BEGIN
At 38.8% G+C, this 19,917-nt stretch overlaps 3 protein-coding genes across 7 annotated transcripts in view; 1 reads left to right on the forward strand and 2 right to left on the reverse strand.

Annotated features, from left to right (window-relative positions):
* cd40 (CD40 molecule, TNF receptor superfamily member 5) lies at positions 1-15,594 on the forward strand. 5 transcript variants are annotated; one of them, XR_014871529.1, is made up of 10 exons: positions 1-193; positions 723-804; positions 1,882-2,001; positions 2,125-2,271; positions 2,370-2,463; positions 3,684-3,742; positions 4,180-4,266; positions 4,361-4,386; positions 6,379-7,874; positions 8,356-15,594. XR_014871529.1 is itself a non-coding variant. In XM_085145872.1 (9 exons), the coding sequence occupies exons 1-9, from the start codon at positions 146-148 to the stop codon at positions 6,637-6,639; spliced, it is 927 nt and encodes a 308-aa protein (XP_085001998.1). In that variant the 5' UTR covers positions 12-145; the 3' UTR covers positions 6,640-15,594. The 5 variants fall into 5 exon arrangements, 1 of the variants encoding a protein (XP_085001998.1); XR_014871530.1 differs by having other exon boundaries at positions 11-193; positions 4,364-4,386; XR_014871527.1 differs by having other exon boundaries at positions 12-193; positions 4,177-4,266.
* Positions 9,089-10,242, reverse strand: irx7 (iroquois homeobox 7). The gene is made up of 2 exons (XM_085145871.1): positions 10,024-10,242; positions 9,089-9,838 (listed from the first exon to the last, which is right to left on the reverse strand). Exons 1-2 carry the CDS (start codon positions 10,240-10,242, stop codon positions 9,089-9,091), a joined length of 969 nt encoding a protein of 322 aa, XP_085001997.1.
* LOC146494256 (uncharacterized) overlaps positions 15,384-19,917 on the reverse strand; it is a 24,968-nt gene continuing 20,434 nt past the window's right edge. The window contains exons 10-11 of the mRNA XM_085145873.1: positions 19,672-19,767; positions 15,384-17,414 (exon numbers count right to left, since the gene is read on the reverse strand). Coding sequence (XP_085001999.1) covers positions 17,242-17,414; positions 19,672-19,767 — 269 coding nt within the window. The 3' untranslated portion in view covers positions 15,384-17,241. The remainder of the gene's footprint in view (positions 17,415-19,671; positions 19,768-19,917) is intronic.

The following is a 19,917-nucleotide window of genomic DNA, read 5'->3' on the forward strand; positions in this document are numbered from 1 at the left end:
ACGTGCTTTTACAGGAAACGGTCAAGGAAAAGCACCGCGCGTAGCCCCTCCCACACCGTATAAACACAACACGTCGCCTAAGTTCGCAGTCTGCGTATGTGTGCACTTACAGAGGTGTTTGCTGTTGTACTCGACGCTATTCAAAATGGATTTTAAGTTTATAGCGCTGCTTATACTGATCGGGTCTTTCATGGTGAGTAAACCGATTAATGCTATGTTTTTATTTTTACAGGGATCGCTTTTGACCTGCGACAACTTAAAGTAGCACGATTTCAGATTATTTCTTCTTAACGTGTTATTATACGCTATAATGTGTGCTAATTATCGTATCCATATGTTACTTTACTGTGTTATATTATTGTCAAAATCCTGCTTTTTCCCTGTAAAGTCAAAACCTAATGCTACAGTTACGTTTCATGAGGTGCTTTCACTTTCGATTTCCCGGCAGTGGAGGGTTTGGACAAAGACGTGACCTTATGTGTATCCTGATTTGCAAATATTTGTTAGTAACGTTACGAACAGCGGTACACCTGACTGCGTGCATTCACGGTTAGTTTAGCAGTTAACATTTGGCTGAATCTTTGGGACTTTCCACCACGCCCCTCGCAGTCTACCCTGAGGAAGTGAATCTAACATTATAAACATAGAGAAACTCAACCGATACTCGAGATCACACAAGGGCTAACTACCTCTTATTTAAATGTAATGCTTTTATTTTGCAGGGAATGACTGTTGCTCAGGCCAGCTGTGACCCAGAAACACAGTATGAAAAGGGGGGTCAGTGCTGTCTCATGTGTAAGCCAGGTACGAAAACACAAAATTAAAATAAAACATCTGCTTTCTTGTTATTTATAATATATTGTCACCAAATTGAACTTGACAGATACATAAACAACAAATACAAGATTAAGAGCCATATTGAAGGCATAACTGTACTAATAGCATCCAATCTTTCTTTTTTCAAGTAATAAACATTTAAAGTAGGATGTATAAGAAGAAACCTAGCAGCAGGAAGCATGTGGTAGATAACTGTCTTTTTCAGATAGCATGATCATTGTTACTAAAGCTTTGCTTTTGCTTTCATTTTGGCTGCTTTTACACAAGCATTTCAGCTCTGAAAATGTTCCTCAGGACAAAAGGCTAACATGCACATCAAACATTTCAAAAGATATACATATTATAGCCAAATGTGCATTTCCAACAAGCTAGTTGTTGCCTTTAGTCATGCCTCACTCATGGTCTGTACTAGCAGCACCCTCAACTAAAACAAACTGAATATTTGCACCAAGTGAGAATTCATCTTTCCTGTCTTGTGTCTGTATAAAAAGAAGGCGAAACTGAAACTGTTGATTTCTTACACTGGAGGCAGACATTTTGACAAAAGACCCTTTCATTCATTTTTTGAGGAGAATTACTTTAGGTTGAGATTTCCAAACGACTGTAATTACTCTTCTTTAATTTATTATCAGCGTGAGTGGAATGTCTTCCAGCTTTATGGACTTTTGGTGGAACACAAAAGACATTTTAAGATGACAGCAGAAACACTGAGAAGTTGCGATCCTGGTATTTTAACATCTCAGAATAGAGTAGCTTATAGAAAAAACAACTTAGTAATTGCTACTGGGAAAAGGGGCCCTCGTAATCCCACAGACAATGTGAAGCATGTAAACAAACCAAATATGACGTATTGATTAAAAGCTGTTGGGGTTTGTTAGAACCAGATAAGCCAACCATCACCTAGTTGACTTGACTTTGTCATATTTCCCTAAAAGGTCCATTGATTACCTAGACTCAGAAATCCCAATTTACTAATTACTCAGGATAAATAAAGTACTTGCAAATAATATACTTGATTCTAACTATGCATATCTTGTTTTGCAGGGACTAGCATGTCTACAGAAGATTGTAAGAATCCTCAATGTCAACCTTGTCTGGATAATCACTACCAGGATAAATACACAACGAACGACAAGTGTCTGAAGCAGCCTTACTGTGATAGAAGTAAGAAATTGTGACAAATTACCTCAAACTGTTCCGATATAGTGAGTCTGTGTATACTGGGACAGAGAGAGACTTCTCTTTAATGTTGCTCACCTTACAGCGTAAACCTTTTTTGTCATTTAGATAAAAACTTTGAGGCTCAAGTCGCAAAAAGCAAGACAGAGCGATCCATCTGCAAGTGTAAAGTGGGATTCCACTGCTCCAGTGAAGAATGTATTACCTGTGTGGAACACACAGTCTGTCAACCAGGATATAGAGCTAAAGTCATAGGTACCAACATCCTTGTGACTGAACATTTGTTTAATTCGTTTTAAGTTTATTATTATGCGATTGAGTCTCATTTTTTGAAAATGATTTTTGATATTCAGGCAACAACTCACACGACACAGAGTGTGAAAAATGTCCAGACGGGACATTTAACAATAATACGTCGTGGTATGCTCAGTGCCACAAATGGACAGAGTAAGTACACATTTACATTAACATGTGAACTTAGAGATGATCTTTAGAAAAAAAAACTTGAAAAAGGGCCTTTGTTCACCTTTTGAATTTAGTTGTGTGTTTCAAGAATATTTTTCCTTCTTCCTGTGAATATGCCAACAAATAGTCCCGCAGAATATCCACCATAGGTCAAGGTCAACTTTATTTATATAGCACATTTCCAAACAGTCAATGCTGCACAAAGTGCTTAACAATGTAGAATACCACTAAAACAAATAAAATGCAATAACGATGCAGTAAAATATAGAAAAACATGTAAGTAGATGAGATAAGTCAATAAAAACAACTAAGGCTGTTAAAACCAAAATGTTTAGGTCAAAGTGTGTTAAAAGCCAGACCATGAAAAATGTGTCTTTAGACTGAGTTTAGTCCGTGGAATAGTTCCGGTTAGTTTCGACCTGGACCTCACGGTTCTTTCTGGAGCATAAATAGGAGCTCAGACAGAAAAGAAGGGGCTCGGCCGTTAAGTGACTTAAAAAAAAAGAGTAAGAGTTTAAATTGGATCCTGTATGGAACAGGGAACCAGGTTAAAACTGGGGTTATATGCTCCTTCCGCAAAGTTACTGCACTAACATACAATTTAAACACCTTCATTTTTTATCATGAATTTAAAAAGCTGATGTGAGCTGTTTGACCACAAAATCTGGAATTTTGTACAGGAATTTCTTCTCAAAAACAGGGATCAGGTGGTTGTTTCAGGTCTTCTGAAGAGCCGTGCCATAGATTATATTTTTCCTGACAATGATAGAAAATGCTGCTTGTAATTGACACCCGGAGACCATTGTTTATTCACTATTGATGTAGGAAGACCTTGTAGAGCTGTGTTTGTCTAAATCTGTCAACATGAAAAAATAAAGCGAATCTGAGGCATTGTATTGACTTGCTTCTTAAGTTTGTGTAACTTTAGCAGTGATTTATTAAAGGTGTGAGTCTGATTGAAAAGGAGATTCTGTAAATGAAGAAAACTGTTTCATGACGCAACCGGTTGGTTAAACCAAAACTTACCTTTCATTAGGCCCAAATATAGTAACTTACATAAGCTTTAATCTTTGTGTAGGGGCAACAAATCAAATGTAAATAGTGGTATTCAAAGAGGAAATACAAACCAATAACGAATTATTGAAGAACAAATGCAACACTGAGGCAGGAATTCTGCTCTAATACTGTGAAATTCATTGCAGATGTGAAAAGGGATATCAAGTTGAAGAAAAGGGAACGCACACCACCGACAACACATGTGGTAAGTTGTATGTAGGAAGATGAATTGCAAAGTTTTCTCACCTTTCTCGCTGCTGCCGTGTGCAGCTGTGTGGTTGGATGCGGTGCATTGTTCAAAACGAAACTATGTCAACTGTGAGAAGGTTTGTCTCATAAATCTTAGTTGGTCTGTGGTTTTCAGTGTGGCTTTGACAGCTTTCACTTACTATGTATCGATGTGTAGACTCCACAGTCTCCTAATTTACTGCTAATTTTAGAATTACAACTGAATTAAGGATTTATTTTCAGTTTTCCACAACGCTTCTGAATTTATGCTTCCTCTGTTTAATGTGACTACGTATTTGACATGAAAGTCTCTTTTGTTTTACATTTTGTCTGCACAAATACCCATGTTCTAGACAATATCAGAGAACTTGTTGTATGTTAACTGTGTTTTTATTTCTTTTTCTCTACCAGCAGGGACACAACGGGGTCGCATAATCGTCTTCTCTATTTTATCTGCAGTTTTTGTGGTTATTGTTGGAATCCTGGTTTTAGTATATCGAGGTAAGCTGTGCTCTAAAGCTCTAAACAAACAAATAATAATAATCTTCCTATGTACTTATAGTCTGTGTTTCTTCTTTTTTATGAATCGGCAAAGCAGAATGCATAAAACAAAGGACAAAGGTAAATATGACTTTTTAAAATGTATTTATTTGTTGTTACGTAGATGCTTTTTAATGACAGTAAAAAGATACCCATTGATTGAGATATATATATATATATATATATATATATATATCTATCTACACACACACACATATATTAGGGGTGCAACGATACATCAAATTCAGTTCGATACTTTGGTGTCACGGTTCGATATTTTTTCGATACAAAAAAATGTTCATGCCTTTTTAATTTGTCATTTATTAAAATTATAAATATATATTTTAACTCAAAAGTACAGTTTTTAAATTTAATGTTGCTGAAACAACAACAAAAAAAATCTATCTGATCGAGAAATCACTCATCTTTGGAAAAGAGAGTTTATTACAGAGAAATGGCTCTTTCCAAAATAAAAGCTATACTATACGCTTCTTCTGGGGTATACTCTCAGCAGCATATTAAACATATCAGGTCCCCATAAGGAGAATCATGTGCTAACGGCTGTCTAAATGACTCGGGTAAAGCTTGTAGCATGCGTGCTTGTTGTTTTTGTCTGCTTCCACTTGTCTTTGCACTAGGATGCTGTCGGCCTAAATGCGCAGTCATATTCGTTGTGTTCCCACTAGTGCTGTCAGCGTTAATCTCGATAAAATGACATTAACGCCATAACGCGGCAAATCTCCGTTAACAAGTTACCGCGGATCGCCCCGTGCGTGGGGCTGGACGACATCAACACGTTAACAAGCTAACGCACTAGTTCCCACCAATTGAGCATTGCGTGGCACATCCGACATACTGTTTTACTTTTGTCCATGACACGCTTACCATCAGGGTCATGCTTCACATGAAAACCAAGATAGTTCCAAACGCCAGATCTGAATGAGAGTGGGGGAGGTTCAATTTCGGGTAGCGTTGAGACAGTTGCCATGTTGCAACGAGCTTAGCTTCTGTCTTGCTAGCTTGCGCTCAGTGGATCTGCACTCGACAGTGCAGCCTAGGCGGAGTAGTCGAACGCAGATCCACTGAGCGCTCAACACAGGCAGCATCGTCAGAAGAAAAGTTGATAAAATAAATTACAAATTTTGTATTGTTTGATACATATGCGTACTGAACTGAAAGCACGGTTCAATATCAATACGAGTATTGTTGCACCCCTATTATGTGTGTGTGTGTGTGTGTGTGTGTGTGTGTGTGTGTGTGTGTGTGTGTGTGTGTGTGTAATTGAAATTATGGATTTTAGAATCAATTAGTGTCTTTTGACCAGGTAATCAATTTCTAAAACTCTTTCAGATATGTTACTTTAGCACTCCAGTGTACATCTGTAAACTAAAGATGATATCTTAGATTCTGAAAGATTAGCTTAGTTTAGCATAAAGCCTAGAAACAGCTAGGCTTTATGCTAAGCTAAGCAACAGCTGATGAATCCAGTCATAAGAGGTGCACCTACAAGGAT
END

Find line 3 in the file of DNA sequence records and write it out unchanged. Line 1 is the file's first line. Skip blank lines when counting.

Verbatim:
* cd40 (CD40 molecule, TNF receptor superfamily member 5) lies at positions 1-15,594 on the forward strand. 5 transcript variants are annotated; one of them, XR_014871529.1, is made up of 10 exons: positions 1-193; positions 723-804; positions 1,882-2,001; positions 2,125-2,271; positions 2,370-2,463; positions 3,684-3,742; positions 4,180-4,266; positions 4,361-4,386; positions 6,379-7,874; positions 8,356-15,594. XR_014871529.1 is itself a non-coding variant. In XM_085145872.1 (9 exons), the coding sequence occupies exons 1-9, from the start codon at positions 146-148 to the stop codon at positions 6,637-6,639; spliced, it is 927 nt and encodes a 308-aa protein (XP_085001998.1). In that variant the 5' UTR covers positions 12-145; the 3' UTR covers positions 6,640-15,594. The 5 variants fall into 5 exon arrangements, 1 of the variants encoding a protein (XP_085001998.1); XR_014871530.1 differs by having other exon boundaries at positions 11-193; positions 4,364-4,386; XR_014871527.1 differs by having other exon boundaries at positions 12-193; positions 4,177-4,266.